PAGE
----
Sabathia goes the distance, Yankees topple O's
New York Yankees starting pitcher CC Sabathia reacts after getting out of a bases loaded situation in the 8th inning of game five of the 2012 ALDS against the Baltimore Orioles at Yankee Stadium. (William Perlman/THE STAR-LEDGER via US PRESSWIRE)
NEW YORK — Raul Ibanez strapped the goggles to his face and shook a bottle of champagne in the middle of the Yankees clubhouse. A teammate doused him in bubbly and it soaked his bald head and pinstriped pants.
“That's all you can ask for,” Ibanez said.
Ten feet away, Alex Rodriguez danced. He too held a bottle and savored the moment he was prevented from creating. The Yankees defeated Baltimore, 3-1, on Friday night in the fifth game of an epic American League division series with their $275 million man benched and Ibanez, signed one day after spring training began, so pivotal.
Ibanez, 40 years old and in the twilight of a ringless career, can keep dreaming. The former Phillies outfielder assumed Rodriguez's spot in the lineup and exalted in the same stadium where his closest chance was dashed three years earlier.
The American League Championship Series with Detroit begins Saturday in the Bronx, and no one imagined the strange dichotomy between Ibanez and Rodriguez. Ibanez had four hits in this series, three of which scored runs. Rodriguez, twice pinch-hit for and subsequently benched, had two hits and nine strikeouts.
On Friday, C.C. Sabathia was brilliant; he threw 121 pitches for the Yankees' first postseason complete game since Roger Clemens in 2000.
No postseason has ever started with more drama. All four division series went the full five games for the first time in history. The five games played between Baltimore and New York were most emblematic.
Before the decisive Game 5, the two teams played 25 innings in 8 hours 2 minutes over two nights. The game-winning runs were scored by a 40-year-old outfielder and a 20-year-old infielder. The two teams met 22 times in 2012 before Game 5. Each side had won 11 games.
In the end, Baltimore's magic disappeared too soon.
A Yankee did not reach base until Mark Teixeira's leadoff single in the fifth. He lumbered to second for a stolen base. The spotlight again shone on Ibanez, who bounced one past a diving Robert Andino for the game's first run.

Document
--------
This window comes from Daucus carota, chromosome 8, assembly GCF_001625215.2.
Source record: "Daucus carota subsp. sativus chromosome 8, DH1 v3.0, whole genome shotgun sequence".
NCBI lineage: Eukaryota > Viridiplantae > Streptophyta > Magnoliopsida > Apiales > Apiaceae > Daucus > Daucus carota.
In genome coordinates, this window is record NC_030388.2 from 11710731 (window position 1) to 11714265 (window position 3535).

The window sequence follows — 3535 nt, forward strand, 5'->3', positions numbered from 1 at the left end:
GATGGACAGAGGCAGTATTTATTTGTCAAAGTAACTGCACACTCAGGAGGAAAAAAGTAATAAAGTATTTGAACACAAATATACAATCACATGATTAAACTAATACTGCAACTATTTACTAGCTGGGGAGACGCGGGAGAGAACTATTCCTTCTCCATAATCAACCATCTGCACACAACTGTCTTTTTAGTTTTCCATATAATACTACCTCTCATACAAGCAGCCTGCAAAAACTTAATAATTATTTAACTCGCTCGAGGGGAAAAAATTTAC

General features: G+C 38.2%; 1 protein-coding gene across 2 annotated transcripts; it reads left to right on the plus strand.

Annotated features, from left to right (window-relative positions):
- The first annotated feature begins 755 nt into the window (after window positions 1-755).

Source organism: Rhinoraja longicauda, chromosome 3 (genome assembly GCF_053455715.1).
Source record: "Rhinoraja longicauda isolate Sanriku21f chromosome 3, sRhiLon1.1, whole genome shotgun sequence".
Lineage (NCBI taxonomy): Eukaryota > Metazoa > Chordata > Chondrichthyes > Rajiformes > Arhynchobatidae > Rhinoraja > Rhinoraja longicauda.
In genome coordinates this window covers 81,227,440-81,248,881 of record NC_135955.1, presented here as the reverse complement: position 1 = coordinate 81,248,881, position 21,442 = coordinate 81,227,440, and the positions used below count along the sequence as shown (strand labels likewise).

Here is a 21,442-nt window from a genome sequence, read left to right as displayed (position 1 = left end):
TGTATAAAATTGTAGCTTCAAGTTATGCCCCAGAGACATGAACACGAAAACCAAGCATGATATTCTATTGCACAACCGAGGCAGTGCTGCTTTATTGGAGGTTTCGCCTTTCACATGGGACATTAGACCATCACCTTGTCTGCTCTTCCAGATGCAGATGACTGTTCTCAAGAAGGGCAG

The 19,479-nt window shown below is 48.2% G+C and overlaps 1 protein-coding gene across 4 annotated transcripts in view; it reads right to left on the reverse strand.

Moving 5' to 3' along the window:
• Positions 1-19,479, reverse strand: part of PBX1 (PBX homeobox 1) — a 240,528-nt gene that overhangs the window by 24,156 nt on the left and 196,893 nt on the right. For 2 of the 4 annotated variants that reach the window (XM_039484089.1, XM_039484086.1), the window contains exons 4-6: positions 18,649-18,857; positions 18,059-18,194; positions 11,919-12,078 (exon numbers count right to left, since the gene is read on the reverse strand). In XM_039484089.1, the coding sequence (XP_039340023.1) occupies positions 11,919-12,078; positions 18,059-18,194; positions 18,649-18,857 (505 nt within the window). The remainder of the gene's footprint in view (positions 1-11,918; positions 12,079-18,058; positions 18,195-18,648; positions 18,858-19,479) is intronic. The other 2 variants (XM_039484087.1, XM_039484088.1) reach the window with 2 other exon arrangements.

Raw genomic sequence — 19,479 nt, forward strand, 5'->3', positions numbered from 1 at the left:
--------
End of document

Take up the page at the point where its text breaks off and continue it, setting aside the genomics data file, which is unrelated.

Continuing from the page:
Yankee Stadium, barren at first pitch, had filled in and erupted. The scoreboard flashed “Raul is cool” and manager Joe Girardi was a genius again. Yankee Stadium may have been dormant Friday had it not been for his decision to pinch-hit Ibanez for Rodriguez in Game 3.
Luck played a role, too. Had Teixeira not swiped second, Ibanez's grounder would have been a routine double-play ball. Baltimore chose to play first baseman Mark Reynolds off the runner to increase his range. That permitted Teixeira, who had stolen 21 bases in 10 years, a colossal jump.
Ibanez played in part because Rodriguez was benched. Elevated from ninth in the order, Ibanez batted fifth Friday and served as designated hitter while fellow veteran Eric Chavez played third base.
Girardi made his decision at 1 p.m., before Rodriguez arrived to the ballpark. The manager phoned him to reveal his plan.
“It is difficult,” Girardi said. “He has meant a lot to the organization and the game of baseball over the years. And he has been a very productive hitter. But he struggled against righthanders in the series.”
“Obviously I'm not happy and obviously disappointed,” Rodriguez said. “You want to be in there in the worst way.”
He never batted Friday, not even when Buck Showalter dared Girardi by summoning a lefty to face Ibanez in the sixth. Rodriguez finished the series 2 for 16 with nine strikeouts.